The library was removed of books and the games room, where people played bridge and other card games, was closed. Surfaces around the ship were being constantly sprayed and wiped.

Continuing to think Dave and I would get sick, I started drinking a lot more - both water and cocktails, on the basis of prevention is better than the cure.

I even took a risk by having prunes and baked beans for breakfast.

At this stage, Dave and I caught up with an Australian couple, John and Mavis, who preferred to eat in the downstairs restaurants. We joined them for a few lunches and coffees in the atrium, still feeling healthy despite others seemingly dropping before our eyes.

The criticism I have of the ship's crew at this stage is although the cabins were being cleaned thoroughly and the doors and handles of the cabins along the ship were being sanitised, we were not being given much information.

The lovely guy who cleaned our room seemed to be working non-stop, wiping down everything with sanitiser. Staff everywhere were making the special effort to keep norovirus at bay.

The fact of having pools to yourself for an afternoon swim, not having to queue so long for a drink or a meal suggested people were confined to barracks or were being extremely careful. More meals were being delivered to rooms.

Two days later, the dining rooms were near empty at 7pm. The popular Riviera Bar was serving five people and only a handful were outside watching the top-of-the-table AFL game on the large outdoor screen.

We continued to get notes in our room about washing hands thoroughly and taking care to not use public facilities, unless it was urgent.

Several on-board activities were curtailed. The choir in which I was singing was hit by illness defections but we still got to sing on the last day at sea.

During the cruise, we had had only one meal on our balcony, a champagne breakfast that sounded nice in the reading and was outstanding in the delivery. The rest of the time both Dave and I went to the restaurants. No need to book; there were always tables available.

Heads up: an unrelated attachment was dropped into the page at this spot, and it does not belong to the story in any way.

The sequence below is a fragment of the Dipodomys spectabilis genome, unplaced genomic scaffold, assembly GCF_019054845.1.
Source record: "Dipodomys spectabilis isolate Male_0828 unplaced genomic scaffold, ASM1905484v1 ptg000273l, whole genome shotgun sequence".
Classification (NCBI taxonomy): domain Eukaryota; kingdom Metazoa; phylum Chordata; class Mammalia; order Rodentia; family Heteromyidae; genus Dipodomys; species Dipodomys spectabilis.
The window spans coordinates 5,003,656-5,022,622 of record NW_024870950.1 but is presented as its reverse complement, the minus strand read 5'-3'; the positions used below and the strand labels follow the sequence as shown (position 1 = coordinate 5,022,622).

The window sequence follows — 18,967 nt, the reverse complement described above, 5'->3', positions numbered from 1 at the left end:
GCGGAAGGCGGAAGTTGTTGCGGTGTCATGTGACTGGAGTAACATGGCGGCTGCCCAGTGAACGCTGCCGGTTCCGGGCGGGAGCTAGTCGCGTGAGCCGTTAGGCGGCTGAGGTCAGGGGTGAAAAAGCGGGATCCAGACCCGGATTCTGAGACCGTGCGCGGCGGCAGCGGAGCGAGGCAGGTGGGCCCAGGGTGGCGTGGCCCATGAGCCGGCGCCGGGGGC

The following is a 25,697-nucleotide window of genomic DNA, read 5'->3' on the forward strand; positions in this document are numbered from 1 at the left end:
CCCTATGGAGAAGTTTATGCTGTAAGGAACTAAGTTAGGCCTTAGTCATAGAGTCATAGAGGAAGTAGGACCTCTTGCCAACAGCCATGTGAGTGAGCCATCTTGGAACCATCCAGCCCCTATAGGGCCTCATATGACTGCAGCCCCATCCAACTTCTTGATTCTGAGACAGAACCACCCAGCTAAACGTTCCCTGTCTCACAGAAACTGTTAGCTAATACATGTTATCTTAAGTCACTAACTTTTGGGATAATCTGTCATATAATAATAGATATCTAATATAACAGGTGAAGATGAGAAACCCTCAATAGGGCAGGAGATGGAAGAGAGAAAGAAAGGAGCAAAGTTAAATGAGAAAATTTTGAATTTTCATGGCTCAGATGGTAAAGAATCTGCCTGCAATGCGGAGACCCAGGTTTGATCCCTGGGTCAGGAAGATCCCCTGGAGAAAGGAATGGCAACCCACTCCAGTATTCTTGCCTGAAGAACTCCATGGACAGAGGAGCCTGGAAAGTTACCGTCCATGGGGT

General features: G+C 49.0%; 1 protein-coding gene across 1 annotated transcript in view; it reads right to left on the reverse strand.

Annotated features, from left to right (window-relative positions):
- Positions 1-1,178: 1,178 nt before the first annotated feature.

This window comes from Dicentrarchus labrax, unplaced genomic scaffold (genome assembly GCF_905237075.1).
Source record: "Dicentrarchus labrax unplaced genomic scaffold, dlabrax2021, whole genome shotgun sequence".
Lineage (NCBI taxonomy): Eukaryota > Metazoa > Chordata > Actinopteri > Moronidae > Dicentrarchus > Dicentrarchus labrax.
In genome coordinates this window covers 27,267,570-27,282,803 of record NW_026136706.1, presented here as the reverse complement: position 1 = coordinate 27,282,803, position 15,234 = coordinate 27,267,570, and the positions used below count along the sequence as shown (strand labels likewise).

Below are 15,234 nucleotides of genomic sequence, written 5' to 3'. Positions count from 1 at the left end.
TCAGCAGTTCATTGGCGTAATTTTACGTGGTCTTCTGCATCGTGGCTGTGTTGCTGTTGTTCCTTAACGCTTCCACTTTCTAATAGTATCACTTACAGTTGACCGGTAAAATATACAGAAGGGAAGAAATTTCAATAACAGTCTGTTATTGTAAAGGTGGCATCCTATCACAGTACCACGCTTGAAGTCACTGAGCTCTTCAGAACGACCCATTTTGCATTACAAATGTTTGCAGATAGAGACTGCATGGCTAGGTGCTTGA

We decided to be in the group leaving last because we had nothing to do except go into Brisbane after we had docked.

The one thing I did expect to see in Brisbane was medical teams to test us as we came off. There was a team, but they were there to meet an elderly man who had had a medical incident the previous evening. He was taken off by ambulance staff, his family in attendance.

The rest of us just wandered off, got our bags, showed our passports and moved out into the city.

As we waited for taxis, rows of new passengers were waiting to board. I did mention to Dave, I thought there would have been medical staff and perhaps sanitising staff around to ensure no further sickness.

Two days later, enjoying a coffee made by a young man from Mosgiel who was waiting to move to Melbourne, I read of the ship in which we travelled being in the midst of another norovirus outbreak. This time, it was more serious. When the ship returned to port, I was told staff were not given their leave and others were brought in to sanitise the ship from top to bottom.

For two guys who seem to get colds or worse every New Zealand winter, surviving a norovirus cruise seemed easy.

Our newfound friends John and Mavis are due in Dunedin on January 26 on Sea Princess, the ship sanitised in Brisbane. Here's hoping we can catch up with them in top health in Port Chalmers.

- Dene Mackenzie paid his own way on Sun Princess and all land-based excursions. But he accepted an upgrade offer to a balcony room.